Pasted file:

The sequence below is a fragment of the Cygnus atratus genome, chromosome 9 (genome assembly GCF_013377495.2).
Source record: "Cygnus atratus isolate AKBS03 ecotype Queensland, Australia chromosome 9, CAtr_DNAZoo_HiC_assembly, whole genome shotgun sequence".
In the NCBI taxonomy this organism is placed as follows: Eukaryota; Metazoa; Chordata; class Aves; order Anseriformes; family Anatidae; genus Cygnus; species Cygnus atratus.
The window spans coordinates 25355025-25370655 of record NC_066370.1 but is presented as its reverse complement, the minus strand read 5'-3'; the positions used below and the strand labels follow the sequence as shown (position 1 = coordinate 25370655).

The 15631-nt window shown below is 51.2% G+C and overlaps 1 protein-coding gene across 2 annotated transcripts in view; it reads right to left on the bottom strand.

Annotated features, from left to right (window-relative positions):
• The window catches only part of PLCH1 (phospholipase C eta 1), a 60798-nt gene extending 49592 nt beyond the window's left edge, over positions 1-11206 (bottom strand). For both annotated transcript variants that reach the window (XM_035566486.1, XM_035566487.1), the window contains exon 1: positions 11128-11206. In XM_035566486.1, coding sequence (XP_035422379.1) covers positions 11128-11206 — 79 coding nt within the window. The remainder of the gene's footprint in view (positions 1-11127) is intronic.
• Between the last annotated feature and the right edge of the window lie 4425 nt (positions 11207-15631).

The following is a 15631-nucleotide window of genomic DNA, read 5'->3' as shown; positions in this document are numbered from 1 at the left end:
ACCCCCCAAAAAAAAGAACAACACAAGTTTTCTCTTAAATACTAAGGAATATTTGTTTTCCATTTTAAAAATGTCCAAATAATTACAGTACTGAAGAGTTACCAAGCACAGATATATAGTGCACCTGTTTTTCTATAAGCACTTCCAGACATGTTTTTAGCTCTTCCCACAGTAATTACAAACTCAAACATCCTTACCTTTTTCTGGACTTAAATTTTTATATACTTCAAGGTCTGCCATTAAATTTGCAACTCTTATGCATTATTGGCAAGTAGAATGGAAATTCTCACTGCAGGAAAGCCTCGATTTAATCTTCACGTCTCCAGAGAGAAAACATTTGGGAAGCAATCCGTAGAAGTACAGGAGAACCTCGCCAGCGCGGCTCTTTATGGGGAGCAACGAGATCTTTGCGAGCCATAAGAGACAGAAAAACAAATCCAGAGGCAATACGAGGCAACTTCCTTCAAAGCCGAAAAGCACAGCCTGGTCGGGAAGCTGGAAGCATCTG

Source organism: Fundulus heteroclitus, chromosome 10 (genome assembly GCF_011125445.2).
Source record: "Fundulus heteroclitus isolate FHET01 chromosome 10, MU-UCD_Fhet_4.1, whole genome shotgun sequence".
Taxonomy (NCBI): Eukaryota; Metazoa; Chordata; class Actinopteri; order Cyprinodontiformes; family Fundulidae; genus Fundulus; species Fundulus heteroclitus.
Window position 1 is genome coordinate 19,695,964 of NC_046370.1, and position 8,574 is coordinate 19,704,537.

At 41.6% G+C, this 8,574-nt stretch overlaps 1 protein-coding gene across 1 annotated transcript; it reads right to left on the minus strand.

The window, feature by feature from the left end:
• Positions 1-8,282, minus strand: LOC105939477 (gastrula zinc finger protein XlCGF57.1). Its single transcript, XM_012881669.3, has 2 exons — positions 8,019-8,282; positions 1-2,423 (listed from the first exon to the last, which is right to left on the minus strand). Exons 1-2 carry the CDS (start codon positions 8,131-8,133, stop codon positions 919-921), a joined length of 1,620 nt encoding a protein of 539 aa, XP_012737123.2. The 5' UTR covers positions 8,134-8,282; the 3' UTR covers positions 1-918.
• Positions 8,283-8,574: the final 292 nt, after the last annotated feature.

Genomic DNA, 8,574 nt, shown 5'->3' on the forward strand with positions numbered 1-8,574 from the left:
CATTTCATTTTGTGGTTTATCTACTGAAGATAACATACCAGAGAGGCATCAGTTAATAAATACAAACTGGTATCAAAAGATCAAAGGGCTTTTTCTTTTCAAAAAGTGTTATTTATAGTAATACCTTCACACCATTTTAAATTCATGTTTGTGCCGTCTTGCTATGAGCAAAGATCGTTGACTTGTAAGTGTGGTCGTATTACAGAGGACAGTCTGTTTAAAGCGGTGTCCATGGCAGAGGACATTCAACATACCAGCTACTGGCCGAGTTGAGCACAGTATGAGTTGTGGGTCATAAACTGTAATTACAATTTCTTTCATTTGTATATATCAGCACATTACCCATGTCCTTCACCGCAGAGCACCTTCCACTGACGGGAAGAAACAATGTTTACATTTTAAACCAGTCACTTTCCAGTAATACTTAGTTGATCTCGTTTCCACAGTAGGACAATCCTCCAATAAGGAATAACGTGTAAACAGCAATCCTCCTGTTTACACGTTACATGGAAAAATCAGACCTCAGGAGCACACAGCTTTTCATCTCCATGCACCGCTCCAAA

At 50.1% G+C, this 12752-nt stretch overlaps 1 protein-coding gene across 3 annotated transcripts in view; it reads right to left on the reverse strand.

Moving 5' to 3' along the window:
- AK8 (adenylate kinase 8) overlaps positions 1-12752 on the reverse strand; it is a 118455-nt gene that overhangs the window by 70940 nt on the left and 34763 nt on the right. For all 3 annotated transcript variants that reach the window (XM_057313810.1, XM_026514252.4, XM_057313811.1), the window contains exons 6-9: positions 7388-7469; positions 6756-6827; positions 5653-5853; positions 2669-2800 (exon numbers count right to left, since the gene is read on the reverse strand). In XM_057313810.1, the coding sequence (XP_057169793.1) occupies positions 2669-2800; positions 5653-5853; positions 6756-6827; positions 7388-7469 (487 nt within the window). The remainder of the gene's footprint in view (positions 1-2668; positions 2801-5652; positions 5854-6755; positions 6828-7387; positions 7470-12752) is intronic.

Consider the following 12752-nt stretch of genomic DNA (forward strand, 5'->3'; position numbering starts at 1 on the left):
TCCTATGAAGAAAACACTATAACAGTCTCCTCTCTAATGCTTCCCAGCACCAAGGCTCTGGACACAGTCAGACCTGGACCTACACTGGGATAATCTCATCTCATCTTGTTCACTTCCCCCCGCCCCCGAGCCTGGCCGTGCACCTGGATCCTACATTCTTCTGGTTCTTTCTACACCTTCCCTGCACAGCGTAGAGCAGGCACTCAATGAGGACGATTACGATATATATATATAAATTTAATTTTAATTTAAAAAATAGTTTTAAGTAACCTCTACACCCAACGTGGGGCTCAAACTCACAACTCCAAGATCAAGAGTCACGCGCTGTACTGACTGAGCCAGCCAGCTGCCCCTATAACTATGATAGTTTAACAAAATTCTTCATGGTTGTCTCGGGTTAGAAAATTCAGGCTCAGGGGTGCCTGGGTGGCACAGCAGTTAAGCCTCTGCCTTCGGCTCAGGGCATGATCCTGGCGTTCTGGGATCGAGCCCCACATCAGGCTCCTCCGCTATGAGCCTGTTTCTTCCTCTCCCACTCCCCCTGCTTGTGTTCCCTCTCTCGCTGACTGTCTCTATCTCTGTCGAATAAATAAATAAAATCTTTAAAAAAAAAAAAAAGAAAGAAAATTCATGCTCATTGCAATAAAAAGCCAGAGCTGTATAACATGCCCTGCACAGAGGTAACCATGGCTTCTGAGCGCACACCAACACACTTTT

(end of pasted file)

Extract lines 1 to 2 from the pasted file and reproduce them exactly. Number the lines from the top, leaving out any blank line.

The sequence below is a fragment of the Cygnus atratus genome, chromosome 9 (genome assembly GCF_013377495.2).
Source record: "Cygnus atratus isolate AKBS03 ecotype Queensland, Australia chromosome 9, CAtr_DNAZoo_HiC_assembly, whole genome shotgun sequence".